The name change was also made to make pronunciation in foreign languages the same as in English. There is an excellent article in HOTKITS magazine, October 1989, which explains in more detail the changes they are making. It is sub-titled "Redesign of Nat Puffer's Co-Z Kicks off Cosy Europe's Plan Service". They got the name of our airplane wrong, but what the heck: It's a good article. We don't know yet when the plans will be available, or what arrangements they are making with US suppliers for pre-fab parts. Plans will cost $500, which includes a newsletter subscription and Owners Manual.

We will be supplying them with design information on our Mark IV, but it will take a fair amount of time to do a thorough job of documenting, so don't expect any announcement by them any time soon.


We took in "Jackpot" over the 4th of July weekend. This is an annual fly-in for EZ types, sponsored by Shirl Dickey, of Varieze and E-Racer fame. Jackpot is a small town (?) on the Idaho-Nevada border featuring a landing strip, 4 gambling casinos, and little else. There were a bunch of Variezes, Long EZs, 4 Cozys and 2 Defiants, for a total of 75 airplanes. The event featured races, and spot landing and ribbon cutting contests, and a "Top Gun" demonstration. The 3-place Cozys made a good showing against equivalently powered 2-place Long EZs, but didn't repeat their wins of last year. Racing is becoming very technical and specialized, with people making carbon fiber props of their own design, and souping up their engines with high-compression pistons and special camshafts. Some go so far as to disconnect alternators and mags (using electronic ignition) to eliminate power consumption by accessories, and remove everything possible from the aircraft to reduce weight. Results are often spectacular, for example 225+ mph turned in by Mike Melvill in his 180 hp Long EZ.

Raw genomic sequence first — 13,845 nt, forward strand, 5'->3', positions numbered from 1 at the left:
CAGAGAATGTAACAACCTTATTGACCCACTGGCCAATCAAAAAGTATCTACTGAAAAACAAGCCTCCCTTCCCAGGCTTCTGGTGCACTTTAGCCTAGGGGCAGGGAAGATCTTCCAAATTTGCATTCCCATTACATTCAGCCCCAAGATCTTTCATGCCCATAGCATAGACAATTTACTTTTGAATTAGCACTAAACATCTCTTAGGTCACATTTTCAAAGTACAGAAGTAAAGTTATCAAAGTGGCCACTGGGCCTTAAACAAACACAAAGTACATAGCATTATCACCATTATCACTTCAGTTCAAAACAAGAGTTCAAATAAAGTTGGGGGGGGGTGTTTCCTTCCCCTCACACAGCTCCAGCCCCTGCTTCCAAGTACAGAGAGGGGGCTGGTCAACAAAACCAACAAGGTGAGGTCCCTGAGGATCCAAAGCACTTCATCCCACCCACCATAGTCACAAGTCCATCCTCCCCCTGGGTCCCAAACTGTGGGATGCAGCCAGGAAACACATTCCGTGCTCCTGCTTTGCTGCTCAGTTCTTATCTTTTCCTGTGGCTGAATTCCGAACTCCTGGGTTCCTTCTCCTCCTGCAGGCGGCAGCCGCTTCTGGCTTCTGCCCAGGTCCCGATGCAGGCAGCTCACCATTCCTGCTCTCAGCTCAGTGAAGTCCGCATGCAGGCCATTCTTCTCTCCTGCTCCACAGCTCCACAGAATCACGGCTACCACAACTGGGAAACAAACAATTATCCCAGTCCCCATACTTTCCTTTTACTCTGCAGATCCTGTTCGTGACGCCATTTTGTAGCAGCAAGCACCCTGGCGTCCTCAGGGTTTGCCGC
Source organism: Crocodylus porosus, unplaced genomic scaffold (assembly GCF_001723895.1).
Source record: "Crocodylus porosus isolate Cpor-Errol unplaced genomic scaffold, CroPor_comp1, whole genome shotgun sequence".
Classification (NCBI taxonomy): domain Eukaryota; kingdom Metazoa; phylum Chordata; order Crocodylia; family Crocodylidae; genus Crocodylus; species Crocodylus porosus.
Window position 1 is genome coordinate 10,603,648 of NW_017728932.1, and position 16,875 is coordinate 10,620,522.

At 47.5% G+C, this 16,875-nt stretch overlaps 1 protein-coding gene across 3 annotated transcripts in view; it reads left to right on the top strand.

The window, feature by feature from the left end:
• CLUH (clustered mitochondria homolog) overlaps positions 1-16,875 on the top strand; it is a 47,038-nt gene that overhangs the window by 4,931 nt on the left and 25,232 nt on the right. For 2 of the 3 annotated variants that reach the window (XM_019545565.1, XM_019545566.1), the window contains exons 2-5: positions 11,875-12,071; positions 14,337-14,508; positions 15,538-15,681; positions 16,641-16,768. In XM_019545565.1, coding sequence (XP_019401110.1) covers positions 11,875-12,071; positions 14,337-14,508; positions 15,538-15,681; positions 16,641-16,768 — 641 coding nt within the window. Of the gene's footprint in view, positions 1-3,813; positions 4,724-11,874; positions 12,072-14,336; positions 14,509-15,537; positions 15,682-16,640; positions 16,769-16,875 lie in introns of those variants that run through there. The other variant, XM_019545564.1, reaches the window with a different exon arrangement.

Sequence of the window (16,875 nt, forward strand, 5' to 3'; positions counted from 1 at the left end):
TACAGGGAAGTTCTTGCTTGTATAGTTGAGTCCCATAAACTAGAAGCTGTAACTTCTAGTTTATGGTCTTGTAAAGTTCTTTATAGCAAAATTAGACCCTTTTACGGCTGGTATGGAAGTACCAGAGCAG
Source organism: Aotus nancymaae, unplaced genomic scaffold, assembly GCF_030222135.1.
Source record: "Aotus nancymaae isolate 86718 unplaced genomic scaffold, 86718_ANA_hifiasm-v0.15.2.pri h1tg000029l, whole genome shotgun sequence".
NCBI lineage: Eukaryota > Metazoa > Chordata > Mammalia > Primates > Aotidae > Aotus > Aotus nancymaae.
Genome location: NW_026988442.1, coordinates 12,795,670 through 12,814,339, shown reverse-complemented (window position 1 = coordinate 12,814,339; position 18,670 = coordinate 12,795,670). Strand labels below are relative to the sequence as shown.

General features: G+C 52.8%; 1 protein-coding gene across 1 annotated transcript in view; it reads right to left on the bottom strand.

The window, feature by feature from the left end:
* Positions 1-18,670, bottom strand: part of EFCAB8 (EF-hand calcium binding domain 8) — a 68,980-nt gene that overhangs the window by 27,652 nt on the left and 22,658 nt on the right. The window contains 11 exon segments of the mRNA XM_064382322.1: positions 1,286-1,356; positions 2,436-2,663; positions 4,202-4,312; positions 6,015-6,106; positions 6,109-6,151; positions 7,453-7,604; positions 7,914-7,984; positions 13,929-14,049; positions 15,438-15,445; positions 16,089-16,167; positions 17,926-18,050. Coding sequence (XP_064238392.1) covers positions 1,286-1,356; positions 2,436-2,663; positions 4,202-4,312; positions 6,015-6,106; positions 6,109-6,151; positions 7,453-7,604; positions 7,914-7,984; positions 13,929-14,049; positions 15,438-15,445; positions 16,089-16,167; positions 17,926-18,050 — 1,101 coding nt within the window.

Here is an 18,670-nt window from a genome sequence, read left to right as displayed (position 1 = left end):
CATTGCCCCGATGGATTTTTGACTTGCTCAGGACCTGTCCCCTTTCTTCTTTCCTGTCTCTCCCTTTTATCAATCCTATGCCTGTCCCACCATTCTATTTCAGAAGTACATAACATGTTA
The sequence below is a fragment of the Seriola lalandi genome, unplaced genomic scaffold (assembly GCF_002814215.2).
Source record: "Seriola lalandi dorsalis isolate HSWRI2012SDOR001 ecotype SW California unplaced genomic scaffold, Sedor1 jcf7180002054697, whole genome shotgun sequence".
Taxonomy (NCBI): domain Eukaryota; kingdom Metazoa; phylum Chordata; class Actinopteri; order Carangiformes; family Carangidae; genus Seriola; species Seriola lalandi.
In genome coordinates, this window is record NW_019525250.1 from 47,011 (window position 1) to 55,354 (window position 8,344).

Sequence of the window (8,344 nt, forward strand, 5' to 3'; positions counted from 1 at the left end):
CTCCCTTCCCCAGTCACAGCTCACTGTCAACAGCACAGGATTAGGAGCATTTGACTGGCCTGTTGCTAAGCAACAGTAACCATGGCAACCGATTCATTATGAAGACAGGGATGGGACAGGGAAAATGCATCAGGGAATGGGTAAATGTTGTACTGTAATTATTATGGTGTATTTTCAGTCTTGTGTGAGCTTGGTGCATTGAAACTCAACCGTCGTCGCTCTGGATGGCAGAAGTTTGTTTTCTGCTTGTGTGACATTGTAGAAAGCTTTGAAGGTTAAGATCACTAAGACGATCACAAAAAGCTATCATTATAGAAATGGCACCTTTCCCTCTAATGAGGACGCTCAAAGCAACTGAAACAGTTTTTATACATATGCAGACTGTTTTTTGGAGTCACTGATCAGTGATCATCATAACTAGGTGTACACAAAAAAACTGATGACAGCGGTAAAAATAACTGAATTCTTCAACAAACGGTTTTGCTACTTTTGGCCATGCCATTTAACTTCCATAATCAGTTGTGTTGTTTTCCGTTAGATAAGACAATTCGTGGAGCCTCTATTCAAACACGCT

What can you say about Oshkosh which hasn't already been said by every aviation magazine? This year the weather was worse than usual. Several days before and the first day or two were characterized by very hot and humid, with visibilities of 2-4 miles in haze up to 10,000 ft. Then there were 2 days of thunderstorms, followed by a cold front which made things downright chilly. Weather undoubtedly accounted for the lower than last year turn out of EZ types. We counted seven Cozys, but there may have been more. It was the first time at Oshkosh for the Suminskis, the Spreuers. Jack Grandman and Brian Giesler. Noticeably missing were the Mussons, the Francis's, and a number of other Cozys we know are flying.